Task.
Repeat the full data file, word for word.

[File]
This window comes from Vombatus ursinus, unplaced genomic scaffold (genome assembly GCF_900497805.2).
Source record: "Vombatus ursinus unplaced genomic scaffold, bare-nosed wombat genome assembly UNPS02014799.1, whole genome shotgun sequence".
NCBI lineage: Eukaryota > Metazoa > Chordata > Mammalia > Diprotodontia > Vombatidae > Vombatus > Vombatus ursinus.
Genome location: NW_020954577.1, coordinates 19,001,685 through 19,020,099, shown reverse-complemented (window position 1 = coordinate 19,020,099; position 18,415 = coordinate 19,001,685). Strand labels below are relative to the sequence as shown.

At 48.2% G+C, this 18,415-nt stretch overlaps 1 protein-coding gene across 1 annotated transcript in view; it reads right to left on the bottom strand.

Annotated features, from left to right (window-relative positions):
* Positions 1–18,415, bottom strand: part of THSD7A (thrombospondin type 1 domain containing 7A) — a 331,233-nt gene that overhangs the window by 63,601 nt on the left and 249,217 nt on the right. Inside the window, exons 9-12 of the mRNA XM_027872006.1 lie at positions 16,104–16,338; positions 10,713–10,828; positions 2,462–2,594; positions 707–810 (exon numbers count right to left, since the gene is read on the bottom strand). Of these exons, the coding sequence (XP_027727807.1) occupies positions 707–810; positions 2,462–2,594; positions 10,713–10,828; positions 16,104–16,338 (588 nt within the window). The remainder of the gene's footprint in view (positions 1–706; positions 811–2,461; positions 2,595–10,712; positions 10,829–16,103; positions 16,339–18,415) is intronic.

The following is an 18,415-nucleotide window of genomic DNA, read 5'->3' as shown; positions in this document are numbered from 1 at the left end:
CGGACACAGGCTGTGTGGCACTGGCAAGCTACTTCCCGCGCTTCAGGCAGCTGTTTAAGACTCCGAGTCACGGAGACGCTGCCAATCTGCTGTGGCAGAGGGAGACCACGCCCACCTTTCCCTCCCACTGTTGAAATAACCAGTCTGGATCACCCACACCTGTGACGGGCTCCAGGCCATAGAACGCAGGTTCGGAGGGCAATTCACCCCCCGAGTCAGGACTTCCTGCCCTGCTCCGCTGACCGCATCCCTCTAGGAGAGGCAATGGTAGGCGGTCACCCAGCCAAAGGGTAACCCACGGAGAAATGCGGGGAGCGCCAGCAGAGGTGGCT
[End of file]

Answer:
This window comes from Vombatus ursinus, unplaced genomic scaffold (genome assembly GCF_900497805.2).
Source record: "Vombatus ursinus unplaced genomic scaffold, bare-nosed wombat genome assembly UNPS02014799.1, whole genome shotgun sequence".
NCBI lineage: Eukaryota > Metazoa > Chordata > Mammalia > Diprotodontia > Vombatidae > Vombatus > Vombatus ursinus.
Genome location: NW_020954577.1, coordinates 19,001,685 through 19,020,099, shown reverse-complemented (window position 1 = coordinate 19,020,099; position 18,415 = coordinate 19,001,685). Strand labels below are relative to the sequence as shown.

At 48.2% G+C, this 18,415-nt stretch overlaps 1 protein-coding gene across 1 annotated transcript in view; it reads right to left on the bottom strand.

Annotated features, from left to right (window-relative positions):
* Positions 1–18,415, bottom strand: part of THSD7A (thrombospondin type 1 domain containing 7A) — a 331,233-nt gene that overhangs the window by 63,601 nt on the left and 249,217 nt on the right. Inside the window, exons 9-12 of the mRNA XM_027872006.1 lie at positions 16,104–16,338; positions 10,713–10,828; positions 2,462–2,594; positions 707–810 (exon numbers count right to left, since the gene is read on the bottom strand). Of these exons, the coding sequence (XP_027727807.1) occupies positions 707–810; positions 2,462–2,594; positions 10,713–10,828; positions 16,104–16,338 (588 nt within the window). The remainder of the gene's footprint in view (positions 1–706; positions 811–2,461; positions 2,595–10,712; positions 10,829–16,103; positions 16,339–18,415) is intronic.

The following is an 18,415-nucleotide window of genomic DNA, read 5'->3' as shown; positions in this document are numbered from 1 at the left end:
CGGACACAGGCTGTGTGGCACTGGCAAGCTACTTCCCGCGCTTCAGGCAGCTGTTTAAGACTCCGAGTCACGGAGACGCTGCCAATCTGCTGTGGCAGAGGGAGACCACGCCCACCTTTCCCTCCCACTGTTGAAATAACCAGTCTGGATCACCCACACCTGTGACGGGCTCCAGGCCATAGAACGCAGGTTCGGAGGGCAATTCACCCCCCGAGTCAGGACTTCCTGCCCTGCTCCGCTGACCGCATCCCTCTAGGAGAGGCAATGGTAGGCGGTCACCCAGCCAAAGGGTAACCCACGGAGAAATGCGGGGAGCGCCAGCAGAGGTGGCT